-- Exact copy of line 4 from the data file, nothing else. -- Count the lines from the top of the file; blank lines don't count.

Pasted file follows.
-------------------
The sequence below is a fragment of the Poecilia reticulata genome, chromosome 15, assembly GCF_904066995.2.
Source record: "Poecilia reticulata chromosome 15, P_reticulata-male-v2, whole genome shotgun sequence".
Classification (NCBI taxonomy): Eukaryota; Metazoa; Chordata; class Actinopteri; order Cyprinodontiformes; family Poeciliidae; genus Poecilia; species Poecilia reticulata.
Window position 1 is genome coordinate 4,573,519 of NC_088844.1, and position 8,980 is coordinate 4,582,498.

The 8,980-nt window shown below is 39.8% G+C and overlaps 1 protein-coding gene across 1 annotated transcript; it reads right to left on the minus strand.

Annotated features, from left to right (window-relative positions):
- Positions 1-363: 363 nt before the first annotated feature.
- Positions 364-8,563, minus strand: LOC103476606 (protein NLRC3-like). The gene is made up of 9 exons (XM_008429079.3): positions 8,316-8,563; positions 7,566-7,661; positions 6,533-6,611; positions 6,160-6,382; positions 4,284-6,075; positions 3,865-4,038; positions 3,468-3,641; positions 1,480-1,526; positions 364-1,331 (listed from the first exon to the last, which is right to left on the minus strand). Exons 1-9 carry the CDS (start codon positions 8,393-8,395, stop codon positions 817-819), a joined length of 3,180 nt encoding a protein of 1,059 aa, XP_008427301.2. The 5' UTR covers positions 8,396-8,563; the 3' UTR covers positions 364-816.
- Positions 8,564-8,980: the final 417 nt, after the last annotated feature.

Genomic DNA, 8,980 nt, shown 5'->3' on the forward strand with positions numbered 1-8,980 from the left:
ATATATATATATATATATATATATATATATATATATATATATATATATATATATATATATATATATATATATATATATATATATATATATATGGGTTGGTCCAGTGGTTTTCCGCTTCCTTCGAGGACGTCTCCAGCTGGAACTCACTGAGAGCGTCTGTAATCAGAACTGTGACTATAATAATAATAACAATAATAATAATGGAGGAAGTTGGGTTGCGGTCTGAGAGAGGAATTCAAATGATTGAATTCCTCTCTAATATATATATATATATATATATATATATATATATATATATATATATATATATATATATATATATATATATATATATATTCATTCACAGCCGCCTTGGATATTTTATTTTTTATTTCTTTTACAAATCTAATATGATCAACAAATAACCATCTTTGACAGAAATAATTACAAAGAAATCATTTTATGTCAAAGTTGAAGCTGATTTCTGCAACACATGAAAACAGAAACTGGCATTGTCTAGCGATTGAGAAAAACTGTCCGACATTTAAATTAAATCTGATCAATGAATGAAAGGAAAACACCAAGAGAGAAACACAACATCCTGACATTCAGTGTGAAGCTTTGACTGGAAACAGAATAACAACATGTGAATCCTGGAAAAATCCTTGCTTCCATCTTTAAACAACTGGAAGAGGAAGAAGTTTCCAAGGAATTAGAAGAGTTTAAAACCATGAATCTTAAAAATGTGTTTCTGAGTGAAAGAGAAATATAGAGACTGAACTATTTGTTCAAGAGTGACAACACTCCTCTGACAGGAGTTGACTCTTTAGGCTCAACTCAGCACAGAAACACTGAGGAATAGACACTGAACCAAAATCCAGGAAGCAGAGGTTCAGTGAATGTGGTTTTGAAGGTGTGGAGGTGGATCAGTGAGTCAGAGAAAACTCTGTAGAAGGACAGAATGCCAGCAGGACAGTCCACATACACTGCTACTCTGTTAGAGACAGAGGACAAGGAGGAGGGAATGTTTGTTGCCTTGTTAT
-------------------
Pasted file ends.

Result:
Window position 1 is genome coordinate 4,573,519 of NC_088844.1, and position 8,980 is coordinate 4,582,498.